In Goodell, the district court expressly decided not to award attorney's fees under the ADA because the plaintiff's claims were not frivolous. 207 F.Supp.2d at 1125-26.Summary of this case from Hubbard v. Sobreck, LLC
No. CIV. S-00-1960 WBS GGH
June 26, 2002
MEMORANDUM AND ORDER RE: ATTORNEY'S FEES
Defendant Ralphs Grocery Co. moves for an award of attorney's fees against plaintiff Robert Goodell pursuant to section 12205 of the Americans with Disabilities Act ("ADA"), 42 U.S.C. § 12205, and section 55 of the California Disabled Persons Act, Cal. Civ. Code § 55.
Plaintiff sued defendant under the ADA and California law alleging that he was discriminated against because of his disability due to barriers to access in the parking lot outside of the Ralph's grocery store owned by defendant. Plaintiff sought both monetary and injunctive relief against defendant. At trial, plaintiff presented no evidence that defendant at any time owned, leased, operated, controlled or otherwise had any legal or equitable interest in the parking area outside of its store. (April 16 2002 Findings of Fact and Conclusions of Law at 2.)
Because of plaintiff's complete failure to prove some legal or contractual connection between defendant and the premises at issue, the court entered judgment in favor of defendant on all of plaintiff's claims. (Id. at 2-3.) Defendant now requests attorney's fees totaling $61,535.79.
A. Attorney's Fees Under the ADA
The ADA provides that "the court . . . in its discretion, may allow the prevailing party . . . a reasonable attorney's fee. . . ." 42 U.S.C. § 12205. Where the prevailing party in an ADA action is the defendant, the court may award fees only if the plaintiff's action was "frivolous, unreasonable, or without foundation." Brown v. Lucky Stores, Inc., 246 F.3d 1182, 1190 (9th Cir. 2001) (internal quotations omitted) (applying test articulated in Christiansburg Garment Co. v. EEOC, 434 U.S. 412, 421 (1978) to fees and costs for prevailing defendants in ADA cases).
As of the time of trial, there was absolutely no possibility that plaintiff could succeed on his claim, because plaintiff's counsel had no evidence of any connection between defendant and the parking spaces about which plaintiff complained. There is no way for the court to know whether no such evidence existed or whether plaintiff's attorneys simply neglected to gather such evidence through discovery or otherwise. Accordingly, the court cannot conclude that plaintiff's action was "frivolous, unreasonable, or without foundation." Id. Therefore, defendant is not entitled to recover fees under the ADA.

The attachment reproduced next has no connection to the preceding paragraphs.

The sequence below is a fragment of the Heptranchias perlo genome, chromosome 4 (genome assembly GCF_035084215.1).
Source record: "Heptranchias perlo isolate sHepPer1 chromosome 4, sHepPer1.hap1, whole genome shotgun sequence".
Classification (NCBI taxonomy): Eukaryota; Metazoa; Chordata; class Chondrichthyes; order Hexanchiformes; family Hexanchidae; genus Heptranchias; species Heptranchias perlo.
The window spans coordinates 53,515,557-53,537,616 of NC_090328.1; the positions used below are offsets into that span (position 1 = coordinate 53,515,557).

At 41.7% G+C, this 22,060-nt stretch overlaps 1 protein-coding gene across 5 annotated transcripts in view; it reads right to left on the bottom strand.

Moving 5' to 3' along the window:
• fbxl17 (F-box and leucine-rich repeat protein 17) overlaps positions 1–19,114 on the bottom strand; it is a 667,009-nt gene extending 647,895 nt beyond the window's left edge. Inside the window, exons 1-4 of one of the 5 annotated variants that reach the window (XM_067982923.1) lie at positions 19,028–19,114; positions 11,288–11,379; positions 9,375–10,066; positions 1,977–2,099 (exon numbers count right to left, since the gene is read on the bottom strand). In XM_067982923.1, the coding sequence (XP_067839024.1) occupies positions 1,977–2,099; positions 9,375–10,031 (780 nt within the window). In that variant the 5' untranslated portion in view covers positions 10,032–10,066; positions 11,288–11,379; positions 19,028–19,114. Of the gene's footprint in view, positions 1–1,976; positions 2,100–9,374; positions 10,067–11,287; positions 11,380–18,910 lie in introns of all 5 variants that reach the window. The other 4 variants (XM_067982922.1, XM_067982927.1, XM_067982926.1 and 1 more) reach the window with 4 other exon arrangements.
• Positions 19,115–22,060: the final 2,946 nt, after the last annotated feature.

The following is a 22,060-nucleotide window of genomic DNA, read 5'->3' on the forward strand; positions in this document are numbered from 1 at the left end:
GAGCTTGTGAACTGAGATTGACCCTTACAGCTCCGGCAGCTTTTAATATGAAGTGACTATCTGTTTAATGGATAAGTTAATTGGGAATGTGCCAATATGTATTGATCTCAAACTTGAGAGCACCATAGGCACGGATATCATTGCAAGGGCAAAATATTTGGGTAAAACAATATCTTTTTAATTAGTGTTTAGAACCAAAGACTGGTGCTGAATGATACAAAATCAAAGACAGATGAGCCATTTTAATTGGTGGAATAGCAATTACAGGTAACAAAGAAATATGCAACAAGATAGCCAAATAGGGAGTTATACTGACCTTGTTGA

B. Attorney's Fees Under California Law 1. Applicable Standard
Because the court granted judgment to defendant on plaintiff's state law claims as well as his ADA claim, defendant also seeks to recover attorney's fees pursuant to California law. While the ADA grants the court discretion to award attorney's fees, a fee award to a prevailing party under the California Disabled Persons Act ("CDPA") is not discretionary. Section 55 of the CDPA provides:
The prevailing party in [an] action [brought under the CDPA] shall be entitled to recover reasonable attorney's fees.
Cal. Civ. Code § 55 (emphasis added). A "prevailing party" includes a defendant "as against those plaintiffs who do not recover any relief against that defendant," unless "the context clearly requires otherwise." Cal. Code Civ. Proc. § 1032(a).
Because the court entered judgment in favor of defendant, plaintiff did not recover any relief against defendant. Therefore defendant is a prevailing party. Despite the plain language of the statute that the prevailing party "shall" be entitled to a reasonable attorney's fee, plaintiff contends that the court should import the standard for attorney's fees under the ADA into California law and deny defendant its fees.
After the ADA was passed in 1990, section 54.1 of the CDPA was amended to provide that a violation of the ADA constitutes a violation of its provisions. See Cal. Civ. Code § 54.1(d) (as amended in 1996). Plaintiff contends that by incorporating the substantive provisions of the ADA into section 54.1, the California legislature also incorporated the federal standard for awarding attorney's fees to prevailing defendants under section 55. However, just because section 54.1 incorporates the ADA does not mean that in analyzing every other section of the CDPA, the courts must look to federal law. While federal authority is relevant to determining the question of liability under the CDPA, see Hankins v. El Torito Restaurants, Inc., 63 Cal.App.4th 510, 523-24 (1998) (holding that the ADA's structural requirements as well as its requirements that places of public accommodation adopt certain policies and procedures apply to the CDPA), it is not necessarily relevant to the question of attorney's fees.